"I DON'T EVEN GO NUDE on the beach," said New York literary ag ent Diane Cleaver by way of explaining her presence, sans clothes, in the current issue of Playboy Magazine. That's Charles R. Collum, the photographer from whose new book, New York Nude (Amphoto), the picture of Cleaver is taken--"had me rounding up people to pose and their attitude was 'if I'm going to do it why not you since you're asking?'" Actually Cleaver is in a group shot, with six others from the Sanford J. Greenburger agency where she works, including Francis Greenburger, who heads up the business his late father founded, and Peter Skolnik, author of Jump Rope! There are 117 people and two dogs in New York Nude, but Cleaver and her colleagues (whose clients include Lynn Caine, Ovid Demaris, and Kenny Rogers) are the only ones from a literary agency.

Among the New Yorkers who disrobed for Collum are the aerialist Philippe Petit, musician Richie Havens, Prince Egon von Furstenberg, Elvin McDonald ("an internationally syndicated gardening columnist"), a Saks Fifth Avenue salesman, a former Miss Norway, an all-girl basketball team, a "firebreather, magician and escape artist" a police officer, an investment banker and the chairman of the philosophy department at the Brooklyn Center of Long Island University. There are also three sets of twins. "My doctor, my lawyer, my gym trainer and of course my agent are all in the book, and maybe a few friends, but the rest are strangers, many of whom I just approached on the street. Washington Square was a wonderful place."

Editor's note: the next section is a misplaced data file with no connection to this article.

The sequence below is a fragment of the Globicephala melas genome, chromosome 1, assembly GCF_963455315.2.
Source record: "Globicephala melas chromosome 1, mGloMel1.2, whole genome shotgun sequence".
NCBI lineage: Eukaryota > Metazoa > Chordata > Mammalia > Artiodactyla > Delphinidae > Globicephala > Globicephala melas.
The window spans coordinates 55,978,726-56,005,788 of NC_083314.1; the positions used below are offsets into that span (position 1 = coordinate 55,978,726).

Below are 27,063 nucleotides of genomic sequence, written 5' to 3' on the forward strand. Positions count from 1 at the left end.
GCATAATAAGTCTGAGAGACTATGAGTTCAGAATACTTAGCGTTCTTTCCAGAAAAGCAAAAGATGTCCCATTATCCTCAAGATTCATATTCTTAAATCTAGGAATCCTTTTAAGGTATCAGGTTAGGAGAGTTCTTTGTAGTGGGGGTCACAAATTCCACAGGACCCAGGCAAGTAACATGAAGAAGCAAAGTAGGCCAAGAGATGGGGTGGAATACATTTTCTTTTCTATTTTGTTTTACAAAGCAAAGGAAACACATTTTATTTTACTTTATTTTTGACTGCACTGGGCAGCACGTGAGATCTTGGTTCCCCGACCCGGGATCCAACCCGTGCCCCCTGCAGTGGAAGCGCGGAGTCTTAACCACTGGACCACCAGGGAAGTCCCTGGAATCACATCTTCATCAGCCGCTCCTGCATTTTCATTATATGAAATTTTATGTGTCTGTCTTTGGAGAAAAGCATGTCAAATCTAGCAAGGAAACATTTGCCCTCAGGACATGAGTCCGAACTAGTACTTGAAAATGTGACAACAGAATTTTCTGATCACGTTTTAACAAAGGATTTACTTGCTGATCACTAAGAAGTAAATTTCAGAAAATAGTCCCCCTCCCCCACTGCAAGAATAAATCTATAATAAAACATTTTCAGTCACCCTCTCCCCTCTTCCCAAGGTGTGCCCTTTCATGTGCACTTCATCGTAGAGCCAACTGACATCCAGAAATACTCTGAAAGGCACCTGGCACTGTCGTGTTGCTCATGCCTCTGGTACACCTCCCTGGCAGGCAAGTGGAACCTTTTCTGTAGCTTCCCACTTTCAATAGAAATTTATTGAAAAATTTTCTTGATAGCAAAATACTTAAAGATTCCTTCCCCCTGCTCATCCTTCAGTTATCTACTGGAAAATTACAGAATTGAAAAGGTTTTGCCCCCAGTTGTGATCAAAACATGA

New York Nude is a sequel to Dallas Nude, which Collum first published himself in 1977 when he was living in Dallas and working as a commercial photographer. His next stop is Los Angeles where he says it should be even easier to get people to take off their clothes. But Collum's real dream is a double volume set of Washington and Moscow, with the dedication reading "To Peace on Earth."

He even phoned the State Department to see what they thought of his idea there, and an official discouraged him from setting his sights on Moscow. Maybe Prague, he was told. Still, Collum gave the Russian embassy a try. Not surprisingly, though he reached someone on the phone, he didn't make much headway.